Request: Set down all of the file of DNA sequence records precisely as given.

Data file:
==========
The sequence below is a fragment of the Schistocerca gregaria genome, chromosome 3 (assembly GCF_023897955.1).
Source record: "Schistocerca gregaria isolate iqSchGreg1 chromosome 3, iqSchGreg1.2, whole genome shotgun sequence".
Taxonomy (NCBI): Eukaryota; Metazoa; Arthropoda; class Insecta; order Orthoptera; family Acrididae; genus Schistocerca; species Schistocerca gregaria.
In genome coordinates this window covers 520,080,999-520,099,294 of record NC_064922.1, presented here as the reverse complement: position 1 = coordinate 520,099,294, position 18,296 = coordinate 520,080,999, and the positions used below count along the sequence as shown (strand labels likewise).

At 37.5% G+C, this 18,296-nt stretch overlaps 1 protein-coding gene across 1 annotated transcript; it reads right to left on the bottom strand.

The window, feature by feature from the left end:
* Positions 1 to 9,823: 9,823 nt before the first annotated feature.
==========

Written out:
The sequence below is a fragment of the Schistocerca gregaria genome, chromosome 3 (assembly GCF_023897955.1).
Source record: "Schistocerca gregaria isolate iqSchGreg1 chromosome 3, iqSchGreg1.2, whole genome shotgun sequence".
Taxonomy (NCBI): Eukaryota; Metazoa; Arthropoda; class Insecta; order Orthoptera; family Acrididae; genus Schistocerca; species Schistocerca gregaria.
In genome coordinates this window covers 520,080,999-520,099,294 of record NC_064922.1, presented here as the reverse complement: position 1 = coordinate 520,099,294, position 18,296 = coordinate 520,080,999, and the positions used below count along the sequence as shown (strand labels likewise).

At 37.5% G+C, this 18,296-nt stretch overlaps 1 protein-coding gene across 1 annotated transcript; it reads right to left on the bottom strand.

The window, feature by feature from the left end:
* Positions 1 to 9,823: 9,823 nt before the first annotated feature.